Barring unseen complexiti­es, litigation regarding Corcoran’s testimony could be resolved in two to three months, people familiar with the matter said. To overcome attorney-client privilege through the crime-fraud exception, prosecutor­s do not need to argue that an attorney knowingly acted wrongly, only that their actions came as part of a criminal scheme. That standard is lower than the probable-cause standard that was needed to obtain the court-approved search warrant for Mar-aLago in August.

Compelling appearance­s from some witnesses in the election-related probe, including Pence and Meadows, may prove to be a thornier endeavor for the special counsel, legal experts said.

Lawyers for Pence have said he will resist the subpoena. Pence has said that while presiding over the Senate, vice presidents are protected by the Constituti­on’s speech or debate clause, which shields members of Congress and their staff from questionin­g about legislativ­e actions. In a 2021 civil lawsuit, Justice Department lawyers agreed that Pence’s role presiding over the electoral vote count on Jan. 6 was protected.

The speech-or-debate clause argument is different from the executive privilege claim other former Trump aides have cited, which essentiall­y says that the president and high-level executive branch staff may withhold informatio­n from Congress, the courts and the public to ensure confidenti­ality while governing.

While the Supreme Court rejected Trump’s executive privilege claims to shield documents and testimony from the House select committee investigat­ing the Jan. 6 attack on the Capitol, courts could take a different approach to whether the speech or debate clause bars questions to a vice president about his talks with a president, legal experts said. Pence, who is exploring his own 2024 presidenti­al bid, told reporters in Iowa in February that he is prepared to fight the case “as far as it needs to go.”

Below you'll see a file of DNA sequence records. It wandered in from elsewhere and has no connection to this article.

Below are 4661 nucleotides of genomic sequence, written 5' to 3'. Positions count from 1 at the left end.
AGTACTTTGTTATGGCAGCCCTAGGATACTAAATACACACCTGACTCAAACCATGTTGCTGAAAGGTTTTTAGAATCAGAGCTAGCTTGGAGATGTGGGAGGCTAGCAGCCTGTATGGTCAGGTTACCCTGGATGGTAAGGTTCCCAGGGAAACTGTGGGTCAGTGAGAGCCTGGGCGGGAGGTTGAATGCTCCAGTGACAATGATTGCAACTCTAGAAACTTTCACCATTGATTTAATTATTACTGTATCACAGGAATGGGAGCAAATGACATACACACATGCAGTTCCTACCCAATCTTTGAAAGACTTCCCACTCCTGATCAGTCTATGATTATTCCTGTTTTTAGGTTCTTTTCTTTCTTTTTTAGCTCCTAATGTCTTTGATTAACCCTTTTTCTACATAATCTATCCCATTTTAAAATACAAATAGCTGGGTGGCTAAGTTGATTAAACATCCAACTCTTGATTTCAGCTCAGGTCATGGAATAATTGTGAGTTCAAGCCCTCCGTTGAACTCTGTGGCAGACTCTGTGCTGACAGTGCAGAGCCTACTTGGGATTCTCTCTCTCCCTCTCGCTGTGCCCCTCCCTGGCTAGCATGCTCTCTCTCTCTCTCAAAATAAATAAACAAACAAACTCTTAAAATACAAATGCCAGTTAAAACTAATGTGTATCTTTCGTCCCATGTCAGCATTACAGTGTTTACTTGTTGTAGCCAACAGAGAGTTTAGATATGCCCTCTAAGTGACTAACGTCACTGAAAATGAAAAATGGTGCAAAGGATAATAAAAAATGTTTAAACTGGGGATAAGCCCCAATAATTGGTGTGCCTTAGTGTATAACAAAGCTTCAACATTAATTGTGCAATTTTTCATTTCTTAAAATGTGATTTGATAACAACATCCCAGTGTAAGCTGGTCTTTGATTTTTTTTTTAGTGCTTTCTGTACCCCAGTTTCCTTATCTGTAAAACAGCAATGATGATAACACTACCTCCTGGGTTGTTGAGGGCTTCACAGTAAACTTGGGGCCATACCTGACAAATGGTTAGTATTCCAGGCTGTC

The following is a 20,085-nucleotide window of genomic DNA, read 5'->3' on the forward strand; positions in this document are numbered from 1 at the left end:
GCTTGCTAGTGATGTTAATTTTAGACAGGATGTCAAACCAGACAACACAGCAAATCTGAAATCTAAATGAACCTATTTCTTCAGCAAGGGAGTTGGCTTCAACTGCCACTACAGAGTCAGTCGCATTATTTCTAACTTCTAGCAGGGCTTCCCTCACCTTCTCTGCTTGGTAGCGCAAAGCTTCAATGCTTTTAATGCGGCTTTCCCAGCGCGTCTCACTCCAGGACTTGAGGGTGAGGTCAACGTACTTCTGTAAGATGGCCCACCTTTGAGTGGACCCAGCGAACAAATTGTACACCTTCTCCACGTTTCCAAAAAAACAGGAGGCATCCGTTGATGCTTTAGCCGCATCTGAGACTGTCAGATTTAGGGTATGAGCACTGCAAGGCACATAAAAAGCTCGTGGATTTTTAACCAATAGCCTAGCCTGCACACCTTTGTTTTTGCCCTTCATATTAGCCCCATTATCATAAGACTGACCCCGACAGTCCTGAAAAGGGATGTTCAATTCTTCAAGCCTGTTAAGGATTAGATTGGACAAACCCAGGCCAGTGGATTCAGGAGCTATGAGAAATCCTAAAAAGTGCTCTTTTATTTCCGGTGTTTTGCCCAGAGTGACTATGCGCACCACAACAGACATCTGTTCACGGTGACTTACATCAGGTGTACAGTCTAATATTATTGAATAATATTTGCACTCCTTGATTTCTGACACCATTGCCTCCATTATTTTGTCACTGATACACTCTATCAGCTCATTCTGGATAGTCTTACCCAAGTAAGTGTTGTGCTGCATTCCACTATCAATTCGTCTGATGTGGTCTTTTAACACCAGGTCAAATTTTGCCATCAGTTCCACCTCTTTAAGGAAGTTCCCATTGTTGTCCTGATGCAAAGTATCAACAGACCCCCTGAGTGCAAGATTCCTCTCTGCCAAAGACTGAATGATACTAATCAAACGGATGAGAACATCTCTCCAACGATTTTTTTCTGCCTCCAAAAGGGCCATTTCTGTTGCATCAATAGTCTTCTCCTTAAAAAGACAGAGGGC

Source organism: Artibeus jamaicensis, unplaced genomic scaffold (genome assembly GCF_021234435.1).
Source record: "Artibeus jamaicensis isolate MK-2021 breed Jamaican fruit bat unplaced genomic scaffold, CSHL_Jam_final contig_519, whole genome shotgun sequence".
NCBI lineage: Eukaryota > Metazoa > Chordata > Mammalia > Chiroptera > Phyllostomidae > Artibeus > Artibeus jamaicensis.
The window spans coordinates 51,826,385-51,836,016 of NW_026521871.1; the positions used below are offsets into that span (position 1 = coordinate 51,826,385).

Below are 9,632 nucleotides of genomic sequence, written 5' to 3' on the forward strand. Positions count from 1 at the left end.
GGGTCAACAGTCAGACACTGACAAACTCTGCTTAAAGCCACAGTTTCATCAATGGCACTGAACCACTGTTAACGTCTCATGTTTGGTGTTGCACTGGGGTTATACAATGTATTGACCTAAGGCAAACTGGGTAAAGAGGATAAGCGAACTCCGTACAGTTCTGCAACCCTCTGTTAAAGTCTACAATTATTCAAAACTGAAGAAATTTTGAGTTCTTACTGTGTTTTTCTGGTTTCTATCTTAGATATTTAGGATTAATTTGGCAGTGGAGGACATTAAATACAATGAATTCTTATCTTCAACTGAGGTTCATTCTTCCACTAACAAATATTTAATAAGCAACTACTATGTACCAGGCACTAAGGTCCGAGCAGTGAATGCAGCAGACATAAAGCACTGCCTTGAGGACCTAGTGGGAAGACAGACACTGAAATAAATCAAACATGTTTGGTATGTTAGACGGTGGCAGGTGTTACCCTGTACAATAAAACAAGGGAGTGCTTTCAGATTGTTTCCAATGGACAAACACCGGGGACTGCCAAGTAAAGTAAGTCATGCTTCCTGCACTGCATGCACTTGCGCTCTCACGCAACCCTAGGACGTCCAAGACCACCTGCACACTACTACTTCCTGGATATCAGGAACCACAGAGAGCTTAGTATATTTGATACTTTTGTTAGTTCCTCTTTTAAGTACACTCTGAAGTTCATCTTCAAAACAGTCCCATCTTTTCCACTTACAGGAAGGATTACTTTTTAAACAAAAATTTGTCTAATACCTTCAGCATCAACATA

Some veteran speech-or-debate clause litigators say that legal battle could play out well into the summer, by which point the Republican primary race will be in full swing.

Michael Luttig, the retired judge who advised Pence in the lead-up to Jan. 6 and testified before the select committee, wrote in a recent op-ed that he believes federal courts will move quickly. “There are relatively few circumstan­ces in which a former vice president would be entitled to constituti­onal protection for his conversati­ons related to his ceremonial and ministeria­l roles of presiding over the electoral vote count,” Luttig wrote.

It’s unclear whether Meadows will cooperate with the special counsel’s recent subpoena. He complied with the Justice Department’s request for documents at the end of last year, but unsuccessf­ully asserted the claim of executive privilege in a bid to defy a Fulton County, Ga., subpoena.

Each legal battle over testimony could prove time-consuming. If charges are brought, prosecutor­s are required by law to be prepared to go to trial within 70 days. But it is very common in federal court for both sides to agree to extensions, and sometimes a year or more can pass between a charge being filed and a defendant going on trial.

“Smith knows how a calendar works,” said one lawyer involved with the Jan. 6 probe, who declined to be named to discuss sensitive matters. “This thing is going to be messy if he brings indictment­s, any way you cut it. But it’ll be particular­ly messy if you have trials going on in the middle of primaries in Iowa and New Hampshire.”

Former federal prosecutor Dan Shallman said he doubts Smith has stepped on the gas because of concerns about the campaign season, citing what he called the special counsel’s “well-earned” reputation for being fast and aggressive.

“They couldn’t care less that Trump is a candidate now — it may matter to political pundits, but not to Jack Smith,” said Shallman, who does not know Smith personally but has worked in similar legal circles. “Ultimately, the special counsel and his team will make charging decisions based on the facts and the law.”